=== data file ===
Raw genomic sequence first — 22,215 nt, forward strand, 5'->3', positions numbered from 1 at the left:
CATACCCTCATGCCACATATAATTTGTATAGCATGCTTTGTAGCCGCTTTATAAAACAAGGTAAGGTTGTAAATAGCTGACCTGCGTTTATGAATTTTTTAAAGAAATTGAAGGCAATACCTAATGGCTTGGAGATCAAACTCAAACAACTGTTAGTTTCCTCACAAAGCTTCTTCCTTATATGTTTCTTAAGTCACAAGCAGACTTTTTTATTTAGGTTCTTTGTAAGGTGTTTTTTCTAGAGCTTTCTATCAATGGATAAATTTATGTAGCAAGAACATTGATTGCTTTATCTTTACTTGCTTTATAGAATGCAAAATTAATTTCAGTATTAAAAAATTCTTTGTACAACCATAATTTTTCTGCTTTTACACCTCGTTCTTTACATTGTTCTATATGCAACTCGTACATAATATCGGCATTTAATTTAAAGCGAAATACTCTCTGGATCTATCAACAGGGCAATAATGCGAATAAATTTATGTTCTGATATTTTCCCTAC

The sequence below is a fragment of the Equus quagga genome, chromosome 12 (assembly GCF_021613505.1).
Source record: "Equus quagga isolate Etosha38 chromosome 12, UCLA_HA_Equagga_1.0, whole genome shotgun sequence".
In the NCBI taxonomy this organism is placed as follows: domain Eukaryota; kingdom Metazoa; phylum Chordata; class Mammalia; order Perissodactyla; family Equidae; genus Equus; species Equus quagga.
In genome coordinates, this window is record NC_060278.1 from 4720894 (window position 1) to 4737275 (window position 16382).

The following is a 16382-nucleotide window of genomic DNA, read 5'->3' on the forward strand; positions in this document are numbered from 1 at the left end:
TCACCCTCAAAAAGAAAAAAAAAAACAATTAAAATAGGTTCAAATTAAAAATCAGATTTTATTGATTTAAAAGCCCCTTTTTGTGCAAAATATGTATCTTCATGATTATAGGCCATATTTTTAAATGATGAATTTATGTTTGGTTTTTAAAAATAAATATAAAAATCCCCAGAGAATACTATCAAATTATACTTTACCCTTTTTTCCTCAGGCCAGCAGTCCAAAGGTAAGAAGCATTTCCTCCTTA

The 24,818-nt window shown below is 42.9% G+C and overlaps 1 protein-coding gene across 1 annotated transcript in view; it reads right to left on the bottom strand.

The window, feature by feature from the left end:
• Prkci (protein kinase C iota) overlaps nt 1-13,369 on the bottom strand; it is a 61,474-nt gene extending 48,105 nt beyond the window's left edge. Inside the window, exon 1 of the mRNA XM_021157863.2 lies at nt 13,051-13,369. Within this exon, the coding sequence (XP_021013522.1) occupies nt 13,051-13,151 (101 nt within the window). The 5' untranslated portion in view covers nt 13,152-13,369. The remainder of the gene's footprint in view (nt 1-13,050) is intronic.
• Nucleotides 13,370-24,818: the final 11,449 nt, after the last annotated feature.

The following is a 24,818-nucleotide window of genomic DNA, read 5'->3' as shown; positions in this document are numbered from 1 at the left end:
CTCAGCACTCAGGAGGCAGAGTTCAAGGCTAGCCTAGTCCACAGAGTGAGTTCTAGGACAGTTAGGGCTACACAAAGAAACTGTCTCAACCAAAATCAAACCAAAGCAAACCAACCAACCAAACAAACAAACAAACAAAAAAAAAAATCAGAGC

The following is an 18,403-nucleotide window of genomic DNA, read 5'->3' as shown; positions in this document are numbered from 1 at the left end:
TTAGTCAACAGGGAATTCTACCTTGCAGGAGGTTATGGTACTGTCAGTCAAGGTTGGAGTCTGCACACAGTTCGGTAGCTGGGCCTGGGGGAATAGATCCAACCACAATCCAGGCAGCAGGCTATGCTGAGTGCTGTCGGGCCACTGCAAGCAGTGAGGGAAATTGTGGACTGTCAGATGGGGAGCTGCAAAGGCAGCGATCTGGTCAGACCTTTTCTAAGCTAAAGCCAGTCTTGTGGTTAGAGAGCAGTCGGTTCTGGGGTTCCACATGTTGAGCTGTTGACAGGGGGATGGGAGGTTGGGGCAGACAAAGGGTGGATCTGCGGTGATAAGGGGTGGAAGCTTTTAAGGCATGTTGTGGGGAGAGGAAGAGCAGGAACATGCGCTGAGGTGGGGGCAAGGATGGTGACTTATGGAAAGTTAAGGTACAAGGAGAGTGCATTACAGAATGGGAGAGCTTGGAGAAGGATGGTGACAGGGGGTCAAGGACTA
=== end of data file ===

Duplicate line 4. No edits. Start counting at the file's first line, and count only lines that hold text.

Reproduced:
Source record: "Equus quagga isolate Etosha38 chromosome 12, UCLA_HA_Equagga_1.0, whole genome shotgun sequence".